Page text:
Aspen Santa Fe Balllet tour stop in France a homecoming for executive director Jean-Philippe Malaty
An invitation for the Aspen Santa Fe Ballet to perform at a prestigious French dance festival also marks a homecoming for the company’s longtime executive director Jean-Philippe Malaty.
The Aspen-based company will perform a three-ballet program on Saturday at the Le Temps d’Aimer la Danse (Time to Love Dance) festival in Biarritz, France. The coastal city in the Basque region is also Malaty’s hometown, where he first discovered dance before leaving to study elsewhere as a teenager and to settle in the U.S., become an American and build Aspen Santa Fe Ballet into a renowned company.
“I’m proud to go back and share this company with France,” Malaty said before the trip.
The festival, founded in 1991, runs at multiple venues and takes over the city from Sept. 7 to 16. It has made Biarritz a hub for contemporary dance in recent years, but that was not the case when Malaty was growing up. As a child studying clowning, violin, acrobatics and other performing arts, Malaty recalled, he had to travel hours for ballet training.
“When I told my parents I wanted to dance, my father’s response was ‘What about rugby?’” Malaty recalled. “There was no dance, there was no ballet. Now they have a resident company and the festival — that was unthinkable.”
Le Temps has grown into one of the largest dance festivals in Europe, a hub showcasing the newest work in the contemporary dance world with a Eurocentric perspective (Aspen Santa Fe is the only American company invited this year). Malaty and Aspen Santa Fe artistic director Tom Mossbrucker will be scouting for new choreographers and potential companies at the festival.
Malaty left Biarritz when he was 16 — first to study dance in Belgium and Germany before coming to the U.S. at 19 to begin performing with Joffrey II. He initially discovered his passion for ballet through learning traditional Basque folk dances. His mother, father and brother still live in Biarritz.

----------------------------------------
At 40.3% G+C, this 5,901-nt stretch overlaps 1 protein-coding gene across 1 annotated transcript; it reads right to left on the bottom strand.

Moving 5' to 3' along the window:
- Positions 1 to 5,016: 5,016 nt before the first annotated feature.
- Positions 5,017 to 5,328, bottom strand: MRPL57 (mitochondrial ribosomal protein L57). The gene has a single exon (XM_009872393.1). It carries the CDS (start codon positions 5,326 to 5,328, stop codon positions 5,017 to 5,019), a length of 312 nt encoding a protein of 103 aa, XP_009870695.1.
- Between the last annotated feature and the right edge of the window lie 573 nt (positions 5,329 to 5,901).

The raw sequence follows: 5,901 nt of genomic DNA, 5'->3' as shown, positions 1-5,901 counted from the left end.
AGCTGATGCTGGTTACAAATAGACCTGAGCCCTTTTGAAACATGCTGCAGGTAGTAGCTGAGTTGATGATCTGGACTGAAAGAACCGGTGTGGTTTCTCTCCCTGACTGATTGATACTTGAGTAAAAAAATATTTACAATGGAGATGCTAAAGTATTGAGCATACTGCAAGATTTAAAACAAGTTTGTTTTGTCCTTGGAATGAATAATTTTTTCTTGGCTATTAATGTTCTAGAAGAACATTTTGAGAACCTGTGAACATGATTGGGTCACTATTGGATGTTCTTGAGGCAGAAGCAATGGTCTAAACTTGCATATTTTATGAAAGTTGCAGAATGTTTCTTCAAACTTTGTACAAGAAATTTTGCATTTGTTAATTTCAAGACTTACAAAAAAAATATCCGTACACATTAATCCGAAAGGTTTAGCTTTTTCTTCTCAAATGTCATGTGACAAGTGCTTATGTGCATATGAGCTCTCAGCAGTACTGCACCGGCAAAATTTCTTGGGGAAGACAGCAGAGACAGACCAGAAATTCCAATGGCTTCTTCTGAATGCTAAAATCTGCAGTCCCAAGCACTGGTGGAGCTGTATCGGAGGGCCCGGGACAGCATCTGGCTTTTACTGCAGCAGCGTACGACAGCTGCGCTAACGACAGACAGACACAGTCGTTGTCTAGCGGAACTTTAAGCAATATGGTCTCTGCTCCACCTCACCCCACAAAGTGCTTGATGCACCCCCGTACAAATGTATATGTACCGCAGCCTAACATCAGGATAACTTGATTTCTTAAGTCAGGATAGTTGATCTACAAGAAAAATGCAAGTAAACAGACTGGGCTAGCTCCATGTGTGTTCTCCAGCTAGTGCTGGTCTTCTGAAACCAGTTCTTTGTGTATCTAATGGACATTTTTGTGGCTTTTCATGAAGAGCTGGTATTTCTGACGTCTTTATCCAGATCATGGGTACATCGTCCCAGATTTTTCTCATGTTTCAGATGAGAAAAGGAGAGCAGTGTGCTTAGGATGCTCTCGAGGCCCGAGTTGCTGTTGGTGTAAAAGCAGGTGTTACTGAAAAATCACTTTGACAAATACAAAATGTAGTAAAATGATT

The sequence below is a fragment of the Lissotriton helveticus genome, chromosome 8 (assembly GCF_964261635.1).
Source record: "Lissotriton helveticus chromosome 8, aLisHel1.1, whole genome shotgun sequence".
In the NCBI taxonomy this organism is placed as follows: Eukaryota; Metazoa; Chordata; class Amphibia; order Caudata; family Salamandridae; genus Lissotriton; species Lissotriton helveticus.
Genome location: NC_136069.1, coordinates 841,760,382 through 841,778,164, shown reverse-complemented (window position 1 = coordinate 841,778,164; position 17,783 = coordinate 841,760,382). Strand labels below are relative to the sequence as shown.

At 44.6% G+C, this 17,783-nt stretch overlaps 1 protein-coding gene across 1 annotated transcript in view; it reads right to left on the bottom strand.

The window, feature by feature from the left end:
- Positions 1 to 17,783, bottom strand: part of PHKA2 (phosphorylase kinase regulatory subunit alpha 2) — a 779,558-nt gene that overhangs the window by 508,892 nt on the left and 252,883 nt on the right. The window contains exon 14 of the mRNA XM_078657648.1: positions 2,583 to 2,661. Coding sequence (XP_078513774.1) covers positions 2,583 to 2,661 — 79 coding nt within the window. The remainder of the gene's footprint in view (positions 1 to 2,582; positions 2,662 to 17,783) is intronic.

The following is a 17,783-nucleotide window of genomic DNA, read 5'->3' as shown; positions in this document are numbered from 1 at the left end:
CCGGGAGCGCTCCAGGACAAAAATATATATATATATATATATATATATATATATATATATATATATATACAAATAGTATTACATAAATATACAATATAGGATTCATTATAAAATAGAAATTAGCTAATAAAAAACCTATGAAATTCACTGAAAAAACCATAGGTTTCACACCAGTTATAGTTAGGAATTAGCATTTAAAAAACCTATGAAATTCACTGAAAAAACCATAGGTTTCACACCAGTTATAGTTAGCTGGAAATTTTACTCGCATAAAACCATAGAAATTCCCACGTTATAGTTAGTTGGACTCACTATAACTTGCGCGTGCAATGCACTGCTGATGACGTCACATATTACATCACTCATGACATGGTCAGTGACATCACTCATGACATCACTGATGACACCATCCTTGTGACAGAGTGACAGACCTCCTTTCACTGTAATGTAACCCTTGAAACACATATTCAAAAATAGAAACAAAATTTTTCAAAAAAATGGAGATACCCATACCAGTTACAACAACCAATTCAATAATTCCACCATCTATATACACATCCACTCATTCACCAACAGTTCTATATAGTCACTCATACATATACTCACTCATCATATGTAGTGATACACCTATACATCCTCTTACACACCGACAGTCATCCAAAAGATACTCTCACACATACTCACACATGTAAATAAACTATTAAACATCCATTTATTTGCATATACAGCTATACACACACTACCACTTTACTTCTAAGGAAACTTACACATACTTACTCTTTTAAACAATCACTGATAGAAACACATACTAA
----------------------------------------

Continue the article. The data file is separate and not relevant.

The company will perform three of its recent hits: Jorma Elo’s” First Flash,” Alejandro Cerrudo’s “Silent Ghost” and Cayetano Soto’s “Huma Rojo.” Their performance, at the festival’s Casino Theatre venue, sold out in early August. Malaty noted, with a laugh, that the sell-out came before he could get tickets for his parents – leaving him scrambling to find seats for them.
This marks the company’s second invitation to the prestigious festival, following a 2004 performance. This time, Aspen Santa Fe is bringing 20 of its patrons along for seven days of events organized by the dance company.
“It’s something that we do with special destinations,” Malaty said. “We love it. It’s almost like taking our own fan club with us.”
The patron itinerary includes tours of the Basque region countryside and fishing ports, diners with the Aspen Santa Fe dancers, cooking classes, visits to the estate of poet and “Cyrano de Bergerac” author Edmond Rostand and the Cristobal Balenciaga Museum, along with ballet performances at the festival.
The homecoming performance is also something of a victory lap for the company following a creatively fertile stretch in 2018. After a run of several seasons of splashy premieres and new ballets — including the monumental Joyce Yang-Jorma Elo collaboration “Half/Cut/Split,” the new Bryan Aria work “Passion Samples,” and a company premiere of Alexander Ekman’s “Tuplet” this year – the company will be focusing on performing and touring for a bit, Malaty said.
The Biarritz performance begins a fall touring season that brings the company and Yang to Dallas (Oct. 26-27) and to Denver (Nov. 10-11). They’ll also perform with Yang this winter in Arizona and at the Joyce Theatre in New York and are booking performances into 2020. The Aspen season will include the company’s traditional “Nutcracker” performances and a yet-to-be-announced program.
And while going back to Biarritz is a meaningful personal and professional moment for Malaty, the U.S. and Aspen, he said, is his true home.
“Home is here for me,” he said. “I’m going to feel a little like a tourist.”
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